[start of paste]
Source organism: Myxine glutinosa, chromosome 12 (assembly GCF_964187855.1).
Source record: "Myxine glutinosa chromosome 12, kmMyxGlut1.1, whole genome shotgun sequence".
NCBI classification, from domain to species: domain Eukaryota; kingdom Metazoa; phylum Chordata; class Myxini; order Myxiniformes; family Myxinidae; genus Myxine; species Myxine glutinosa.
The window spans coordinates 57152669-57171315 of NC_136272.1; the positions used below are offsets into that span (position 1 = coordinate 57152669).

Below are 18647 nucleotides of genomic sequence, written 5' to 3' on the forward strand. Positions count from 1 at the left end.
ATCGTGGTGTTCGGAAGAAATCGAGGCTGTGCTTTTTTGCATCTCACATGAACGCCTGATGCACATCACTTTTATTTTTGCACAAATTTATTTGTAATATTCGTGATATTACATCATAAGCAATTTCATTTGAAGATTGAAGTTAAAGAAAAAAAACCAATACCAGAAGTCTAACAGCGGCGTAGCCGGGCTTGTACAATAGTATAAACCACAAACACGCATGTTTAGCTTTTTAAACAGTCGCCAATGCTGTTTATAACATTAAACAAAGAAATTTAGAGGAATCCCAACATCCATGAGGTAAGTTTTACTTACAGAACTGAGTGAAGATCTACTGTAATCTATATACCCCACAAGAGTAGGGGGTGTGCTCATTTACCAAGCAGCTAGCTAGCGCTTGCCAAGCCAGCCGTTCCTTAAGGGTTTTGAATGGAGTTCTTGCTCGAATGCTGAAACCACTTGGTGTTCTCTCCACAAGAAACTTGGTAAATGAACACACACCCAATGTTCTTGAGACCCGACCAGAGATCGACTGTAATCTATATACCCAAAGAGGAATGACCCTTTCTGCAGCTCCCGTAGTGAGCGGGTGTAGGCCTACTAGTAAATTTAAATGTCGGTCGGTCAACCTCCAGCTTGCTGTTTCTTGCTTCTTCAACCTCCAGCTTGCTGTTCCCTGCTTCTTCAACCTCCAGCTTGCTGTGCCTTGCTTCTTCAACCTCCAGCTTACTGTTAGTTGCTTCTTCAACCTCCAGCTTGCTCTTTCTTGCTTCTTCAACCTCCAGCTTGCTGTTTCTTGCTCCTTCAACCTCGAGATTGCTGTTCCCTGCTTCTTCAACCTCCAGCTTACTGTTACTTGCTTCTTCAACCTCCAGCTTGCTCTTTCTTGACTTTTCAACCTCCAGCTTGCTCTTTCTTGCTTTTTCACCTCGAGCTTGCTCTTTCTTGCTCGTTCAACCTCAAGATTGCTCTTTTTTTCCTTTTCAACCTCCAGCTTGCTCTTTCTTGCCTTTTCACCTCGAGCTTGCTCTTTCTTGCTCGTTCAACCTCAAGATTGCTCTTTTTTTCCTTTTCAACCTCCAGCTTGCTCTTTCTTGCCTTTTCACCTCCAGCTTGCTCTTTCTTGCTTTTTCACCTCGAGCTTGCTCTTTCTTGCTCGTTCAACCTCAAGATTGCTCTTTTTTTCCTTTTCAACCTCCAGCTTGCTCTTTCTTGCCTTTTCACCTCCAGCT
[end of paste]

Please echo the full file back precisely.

Source organism: Myxine glutinosa, chromosome 12 (assembly GCF_964187855.1).
Source record: "Myxine glutinosa chromosome 12, kmMyxGlut1.1, whole genome shotgun sequence".
NCBI classification, from domain to species: domain Eukaryota; kingdom Metazoa; phylum Chordata; class Myxini; order Myxiniformes; family Myxinidae; genus Myxine; species Myxine glutinosa.
The window spans coordinates 57152669-57171315 of NC_136272.1; the positions used below are offsets into that span (position 1 = coordinate 57152669).

Below are 18647 nucleotides of genomic sequence, written 5' to 3' on the forward strand. Positions count from 1 at the left end.
ATCGTGGTGTTCGGAAGAAATCGAGGCTGTGCTTTTTTGCATCTCACATGAACGCCTGATGCACATCACTTTTATTTTTGCACAAATTTATTTGTAATATTCGTGATATTACATCATAAGCAATTTCATTTGAAGATTGAAGTTAAAGAAAAAAAACCAATACCAGAAGTCTAACAGCGGCGTAGCCGGGCTTGTACAATAGTATAAACCACAAACACGCATGTTTAGCTTTTTAAACAGTCGCCAATGCTGTTTATAACATTAAACAAAGAAATTTAGAGGAATCCCAACATCCATGAGGTAAGTTTTACTTACAGAACTGAGTGAAGATCTACTGTAATCTATATACCCCACAAGAGTAGGGGGTGTGCTCATTTACCAAGCAGCTAGCTAGCGCTTGCCAAGCCAGCCGTTCCTTAAGGGTTTTGAATGGAGTTCTTGCTCGAATGCTGAAACCACTTGGTGTTCTCTCCACAAGAAACTTGGTAAATGAACACACACCCAATGTTCTTGAGACCCGACCAGAGATCGACTGTAATCTATATACCCAAAGAGGAATGACCCTTTCTGCAGCTCCCGTAGTGAGCGGGTGTAGGCCTACTAGTAAATTTAAATGTCGGTCGGTCAACCTCCAGCTTGCTGTTTCTTGCTTCTTCAACCTCCAGCTTGCTGTTCCCTGCTTCTTCAACCTCCAGCTTGCTGTGCCTTGCTTCTTCAACCTCCAGCTTACTGTTAGTTGCTTCTTCAACCTCCAGCTTGCTCTTTCTTGCTTCTTCAACCTCCAGCTTGCTGTTTCTTGCTCCTTCAACCTCGAGATTGCTGTTCCCTGCTTCTTCAACCTCCAGCTTACTGTTACTTGCTTCTTCAACCTCCAGCTTGCTCTTTCTTGACTTTTCAACCTCCAGCTTGCTCTTTCTTGCTTTTTCACCTCGAGCTTGCTCTTTCTTGCTCGTTCAACCTCAAGATTGCTCTTTTTTTCCTTTTCAACCTCCAGCTTGCTCTTTCTTGCCTTTTCACCTCGAGCTTGCTCTTTCTTGCTCGTTCAACCTCAAGATTGCTCTTTTTTTCCTTTTCAACCTCCAGCTTGCTCTTTCTTGCCTTTTCACCTCCAGCTTGCTCTTTCTTGCTTTTTCACCTCGAGCTTGCTCTTTCTTGCTCGTTCAACCTCAAGATTGCTCTTTTTTTCCTTTTCAACCTCCAGCTTGCTCTTTCTTGCCTTTTCACCTCCAGCT